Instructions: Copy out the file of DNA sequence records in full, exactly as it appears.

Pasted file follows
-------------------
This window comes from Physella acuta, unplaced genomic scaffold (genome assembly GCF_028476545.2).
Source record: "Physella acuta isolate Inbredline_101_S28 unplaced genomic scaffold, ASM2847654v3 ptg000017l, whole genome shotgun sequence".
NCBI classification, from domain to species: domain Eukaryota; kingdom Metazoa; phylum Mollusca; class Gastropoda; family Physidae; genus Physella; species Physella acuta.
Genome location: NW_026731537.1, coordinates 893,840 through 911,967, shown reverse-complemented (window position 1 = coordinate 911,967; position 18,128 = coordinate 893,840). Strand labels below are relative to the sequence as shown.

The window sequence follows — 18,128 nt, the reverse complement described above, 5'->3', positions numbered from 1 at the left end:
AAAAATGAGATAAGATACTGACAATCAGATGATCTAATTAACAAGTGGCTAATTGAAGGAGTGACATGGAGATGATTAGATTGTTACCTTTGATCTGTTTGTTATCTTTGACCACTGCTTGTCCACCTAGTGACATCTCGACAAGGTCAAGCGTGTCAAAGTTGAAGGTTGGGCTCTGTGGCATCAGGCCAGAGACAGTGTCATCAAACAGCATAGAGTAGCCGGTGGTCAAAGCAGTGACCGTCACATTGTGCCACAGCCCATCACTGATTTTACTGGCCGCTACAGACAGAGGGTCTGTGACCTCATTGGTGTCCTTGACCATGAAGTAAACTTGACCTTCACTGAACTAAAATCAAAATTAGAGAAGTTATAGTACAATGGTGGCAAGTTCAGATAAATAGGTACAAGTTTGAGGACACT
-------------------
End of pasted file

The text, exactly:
This window comes from Physella acuta, unplaced genomic scaffold (genome assembly GCF_028476545.2).
Source record: "Physella acuta isolate Inbredline_101_S28 unplaced genomic scaffold, ASM2847654v3 ptg000017l, whole genome shotgun sequence".
NCBI classification, from domain to species: domain Eukaryota; kingdom Metazoa; phylum Mollusca; class Gastropoda; family Physidae; genus Physella; species Physella acuta.
Genome location: NW_026731537.1, coordinates 893,840 through 911,967, shown reverse-complemented (window position 1 = coordinate 911,967; position 18,128 = coordinate 893,840). Strand labels below are relative to the sequence as shown.

The window sequence follows — 18,128 nt, the reverse complement described above, 5'->3', positions numbered from 1 at the left end:
AAAAATGAGATAAGATACTGACAATCAGATGATCTAATTAACAAGTGGCTAATTGAAGGAGTGACATGGAGATGATTAGATTGTTACCTTTGATCTGTTTGTTATCTTTGACCACTGCTTGTCCACCTAGTGACATCTCGACAAGGTCAAGCGTGTCAAAGTTGAAGGTTGGGCTCTGTGGCATCAGGCCAGAGACAGTGTCATCAAACAGCATAGAGTAGCCGGTGGTCAAAGCAGTGACCGTCACATTGTGCCACAGCCCATCACTGATTTTACTGGCCGCTACAGACAGAGGGTCTGTGACCTCATTGGTGTCCTTGACCATGAAGTAAACTTGACCTTCACTGAACTAAAATCAAAATTAGAGAAGTTATAGTACAATGGTGGCAAGTTCAGATAAATAGGTACAAGTTTGAGGACACT